There are many ways parents typically cope when they learn that their child is Deaf or Hard of Hearing (D/HoH). Adapting to a diagnosis of hearing loss is different for each family. Many stages in the process are common. Here are some of the feelings that a parent might experience:

  • Sadness: “I spent the first two weeks crying, almost constantly.”
  • Anger: “My partner goes off to work for 10 hours. I wish I could escape too!”
  • Frustration: “I feel as if no one really understands our situation.”
  • Disappointment: “My sister doesn’t know how to help me.”
  • Relief: “I’m glad they were able to identify my baby’s hearing loss early so that I can do something about it.”
  • Guilt and Self-Reproach: “I kept wondering what I did wrong to cause
  • Anxiety: “I kept wondering and worrying if I was doing enough for him.”
  • Comfort: “I was pleased there were options and resources available to him.”
  • Fatigue: “All I wanted to do is sleep; I felt tired all the time.”
  • Helplessness: “I felt unable to do simple tasks.”
  • Shock: “I could hear what the audiologist was saying to me but I had no reaction. I felt as though I was standing outside my own body, uninvolved in the situation.”
  • Yearning: “I wished for a perfect child.”
  • Hopeful: “Our son is happy and healthy as he is. We have much to be thankful for.”

Coming face-to-face with the reality of a diagnosis may look like:

  • searching for a sign that the diagnosis is wrong or searching for a cure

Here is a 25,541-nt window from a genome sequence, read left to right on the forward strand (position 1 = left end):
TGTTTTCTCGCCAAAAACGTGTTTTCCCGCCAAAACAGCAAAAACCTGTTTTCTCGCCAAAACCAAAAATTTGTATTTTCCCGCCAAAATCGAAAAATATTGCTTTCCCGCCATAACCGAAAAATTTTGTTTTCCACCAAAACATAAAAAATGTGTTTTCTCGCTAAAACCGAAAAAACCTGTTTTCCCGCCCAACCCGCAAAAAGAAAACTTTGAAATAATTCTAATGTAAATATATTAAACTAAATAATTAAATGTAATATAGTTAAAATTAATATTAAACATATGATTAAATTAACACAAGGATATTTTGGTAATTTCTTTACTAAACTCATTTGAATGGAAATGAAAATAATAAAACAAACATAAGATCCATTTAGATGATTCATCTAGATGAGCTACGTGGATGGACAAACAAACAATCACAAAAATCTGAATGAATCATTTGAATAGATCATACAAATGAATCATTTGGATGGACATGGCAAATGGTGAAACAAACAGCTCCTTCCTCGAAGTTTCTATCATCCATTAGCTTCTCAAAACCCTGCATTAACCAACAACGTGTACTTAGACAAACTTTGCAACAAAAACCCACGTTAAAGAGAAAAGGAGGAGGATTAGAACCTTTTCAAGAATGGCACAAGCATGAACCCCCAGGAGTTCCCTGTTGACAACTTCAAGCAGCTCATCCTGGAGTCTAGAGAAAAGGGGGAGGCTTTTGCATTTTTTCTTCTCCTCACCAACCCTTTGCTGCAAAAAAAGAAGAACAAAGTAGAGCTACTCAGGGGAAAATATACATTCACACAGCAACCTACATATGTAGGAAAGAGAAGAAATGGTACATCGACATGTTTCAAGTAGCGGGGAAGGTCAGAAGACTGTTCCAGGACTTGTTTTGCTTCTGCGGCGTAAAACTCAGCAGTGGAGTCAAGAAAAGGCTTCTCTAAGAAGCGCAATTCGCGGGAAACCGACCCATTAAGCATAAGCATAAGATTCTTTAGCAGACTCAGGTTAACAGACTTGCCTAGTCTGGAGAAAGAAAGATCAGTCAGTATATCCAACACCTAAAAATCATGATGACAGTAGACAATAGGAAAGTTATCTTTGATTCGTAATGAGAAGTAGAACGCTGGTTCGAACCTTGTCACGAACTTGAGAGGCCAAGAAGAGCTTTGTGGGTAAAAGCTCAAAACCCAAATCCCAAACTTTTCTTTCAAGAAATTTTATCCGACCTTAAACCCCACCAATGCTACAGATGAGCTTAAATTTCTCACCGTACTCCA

• denying the facts or the significance/permanency of the diagnosis
  • putting emotions aside while doing what needs to be done immediately
  • feeling anger at professionals or others who bring the news of the diagnosis and force facing reality

Adjusting to a new reality may look like:

  • wanting to talk with other parents of children who are D/HoH
  • feelings of anxiety decreasing and a feeling of control over your life returning as you learn how you can help your child
  • accepting your child as he is
  • thinking of a child’s diagnosis without pain (though some parents report they continue to experience sadness or longing from time to time, but it happens much less frequently)

Incomplete grieving can cause parents to get stuck in one part of the process and can stop them from moving forward in their lives. If you are experiencing some of the feelings described above, you may benefit from getting additional support. Many parents find it helpful to talk with other parents who have children who are D/HoH. You can contact Alberta Hands & Voices to help you connect to other parents. Other potential ways to get
support are included in the next section of this toolkit.

Adapted from:
-BC Family Hearing Resource Society